Both wires are being cancelled by virtue of the mechanical twists. The cancellation effect of the twists was enough to solve his problem of magnetic interference. So the unshielded twisted pair wires performed better in this case than the shielded Coaxial cable in this application because of the nature of the interference. Be sure to take the nature of the interference into account when trying to block an interfering signal.

          It is important to note that coaxial cable with full shielding will effectively block out RF signals at high frequencies from hundreds of kilo-Hertz up, even though those signals are also electro-magnetic in nature because of a thing called “skin effect” that causes high frequencies to travel along the surface of a conductor instead of going through it, but low frequencies like line currents (60 Hertz) are less effected by skin effect and penetrate the conductors and shields.

          It is also possible to reduce magnetic interference by inverse cancellation. In that case you make no attempt to block the interfering signal instead you use two cables, one has the video signal on it and the other is a pick up cable terminated at the end to pick up an exact duplicate of the interfering signal with no video on it at all. Both cables must be the same length and connected to a cancellation amplifier where the video signal cable is connected to a positive input of the amplifier and the pick up cable is connected to the negative input of the amplifier. Internal to the amplifier the interfering signal is cancelled from the video signal removing the interfering signal. Inside the amplifier what is common to both the negative and the positive inputs (the interference) is cancelled by the common mode effect. What ever gets into the video cable also get into the pick up cable and by inverting the interfering signal in the amplifier it will be removed completely. This type of amplifier usually has a control to balance adjust the signal for maximum cancellation of the interfering signal.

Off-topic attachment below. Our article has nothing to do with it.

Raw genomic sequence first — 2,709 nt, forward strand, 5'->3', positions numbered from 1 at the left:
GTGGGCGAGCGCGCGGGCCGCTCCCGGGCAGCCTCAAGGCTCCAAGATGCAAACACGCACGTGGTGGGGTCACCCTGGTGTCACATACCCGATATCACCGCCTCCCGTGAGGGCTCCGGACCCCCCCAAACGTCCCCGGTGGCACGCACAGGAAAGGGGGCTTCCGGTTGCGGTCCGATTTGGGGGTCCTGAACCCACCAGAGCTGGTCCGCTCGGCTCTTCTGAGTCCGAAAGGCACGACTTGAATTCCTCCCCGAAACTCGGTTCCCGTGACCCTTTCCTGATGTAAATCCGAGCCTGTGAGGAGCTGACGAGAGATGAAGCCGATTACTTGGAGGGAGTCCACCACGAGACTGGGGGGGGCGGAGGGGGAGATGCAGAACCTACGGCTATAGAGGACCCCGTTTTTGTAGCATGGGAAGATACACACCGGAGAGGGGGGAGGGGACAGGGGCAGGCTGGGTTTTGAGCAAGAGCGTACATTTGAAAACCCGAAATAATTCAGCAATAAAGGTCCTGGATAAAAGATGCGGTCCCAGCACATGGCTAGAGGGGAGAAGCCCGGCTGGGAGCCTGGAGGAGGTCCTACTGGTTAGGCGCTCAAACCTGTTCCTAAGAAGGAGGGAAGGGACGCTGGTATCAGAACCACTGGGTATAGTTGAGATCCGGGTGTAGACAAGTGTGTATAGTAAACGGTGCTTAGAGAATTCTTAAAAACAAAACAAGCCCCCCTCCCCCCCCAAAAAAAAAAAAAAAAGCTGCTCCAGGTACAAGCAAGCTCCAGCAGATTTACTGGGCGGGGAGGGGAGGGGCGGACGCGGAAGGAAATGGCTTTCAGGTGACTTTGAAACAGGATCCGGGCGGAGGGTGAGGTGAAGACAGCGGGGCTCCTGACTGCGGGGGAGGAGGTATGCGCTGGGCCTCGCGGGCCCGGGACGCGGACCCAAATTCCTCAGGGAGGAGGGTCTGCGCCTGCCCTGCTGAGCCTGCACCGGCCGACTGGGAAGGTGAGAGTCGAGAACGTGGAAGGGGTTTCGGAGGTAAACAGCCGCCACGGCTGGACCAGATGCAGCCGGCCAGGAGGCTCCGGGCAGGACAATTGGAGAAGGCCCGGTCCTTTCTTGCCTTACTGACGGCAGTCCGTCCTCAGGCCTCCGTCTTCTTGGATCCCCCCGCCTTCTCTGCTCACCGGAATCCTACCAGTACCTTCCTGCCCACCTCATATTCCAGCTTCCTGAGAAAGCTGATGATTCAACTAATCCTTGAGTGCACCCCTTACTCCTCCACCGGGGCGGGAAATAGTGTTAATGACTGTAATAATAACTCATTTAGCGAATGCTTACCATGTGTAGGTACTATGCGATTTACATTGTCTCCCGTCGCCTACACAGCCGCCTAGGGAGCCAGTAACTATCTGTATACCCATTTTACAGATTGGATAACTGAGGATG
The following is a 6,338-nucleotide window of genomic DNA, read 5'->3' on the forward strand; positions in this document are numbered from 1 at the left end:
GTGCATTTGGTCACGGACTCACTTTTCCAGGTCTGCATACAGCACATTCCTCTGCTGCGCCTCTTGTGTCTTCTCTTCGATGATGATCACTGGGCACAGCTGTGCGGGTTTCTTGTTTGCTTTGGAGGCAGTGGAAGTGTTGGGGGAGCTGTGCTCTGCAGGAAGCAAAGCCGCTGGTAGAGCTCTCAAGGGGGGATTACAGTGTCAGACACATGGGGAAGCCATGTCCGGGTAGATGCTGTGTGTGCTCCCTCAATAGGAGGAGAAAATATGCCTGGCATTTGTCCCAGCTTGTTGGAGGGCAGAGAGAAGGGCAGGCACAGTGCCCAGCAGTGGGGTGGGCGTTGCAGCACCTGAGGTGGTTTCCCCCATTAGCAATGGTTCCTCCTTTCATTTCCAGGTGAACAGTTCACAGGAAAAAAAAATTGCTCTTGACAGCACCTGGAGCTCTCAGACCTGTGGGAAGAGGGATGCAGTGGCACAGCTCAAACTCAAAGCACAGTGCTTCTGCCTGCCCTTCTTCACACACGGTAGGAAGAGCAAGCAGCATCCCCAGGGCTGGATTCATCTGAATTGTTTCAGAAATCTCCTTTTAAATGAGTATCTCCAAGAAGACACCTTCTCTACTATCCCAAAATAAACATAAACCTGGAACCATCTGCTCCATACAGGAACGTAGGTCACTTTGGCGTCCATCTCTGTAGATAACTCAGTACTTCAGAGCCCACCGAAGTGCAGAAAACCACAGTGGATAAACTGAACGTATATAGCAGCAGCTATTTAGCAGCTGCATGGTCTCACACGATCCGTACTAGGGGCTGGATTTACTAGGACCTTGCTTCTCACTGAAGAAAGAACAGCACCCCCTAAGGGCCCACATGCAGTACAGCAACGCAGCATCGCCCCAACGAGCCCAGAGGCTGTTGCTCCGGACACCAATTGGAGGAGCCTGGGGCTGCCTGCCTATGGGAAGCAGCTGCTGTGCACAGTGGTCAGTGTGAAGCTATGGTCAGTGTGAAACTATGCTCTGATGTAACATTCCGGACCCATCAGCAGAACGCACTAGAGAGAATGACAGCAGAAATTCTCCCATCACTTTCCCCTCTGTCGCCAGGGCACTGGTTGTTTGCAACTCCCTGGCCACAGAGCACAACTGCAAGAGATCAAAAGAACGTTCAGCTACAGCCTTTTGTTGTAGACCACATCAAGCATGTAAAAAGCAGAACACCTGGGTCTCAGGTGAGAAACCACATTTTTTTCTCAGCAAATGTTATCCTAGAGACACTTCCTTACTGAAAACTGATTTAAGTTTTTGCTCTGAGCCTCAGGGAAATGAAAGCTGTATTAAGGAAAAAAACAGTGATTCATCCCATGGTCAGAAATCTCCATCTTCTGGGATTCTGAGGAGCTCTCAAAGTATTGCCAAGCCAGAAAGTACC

My sales department would not be happy if I do not mention that we have products to remove ground loop signals for all of these conditions. Go to our website www.fmsystems-inc.com and look for GB-60, GB0-UTP, GB-1, GB1-UTP, GB464, and GB464-UTP. If you don’t see what you need call me: 800-235-6960, or email me: fmsystemsinc@sbcglobal.net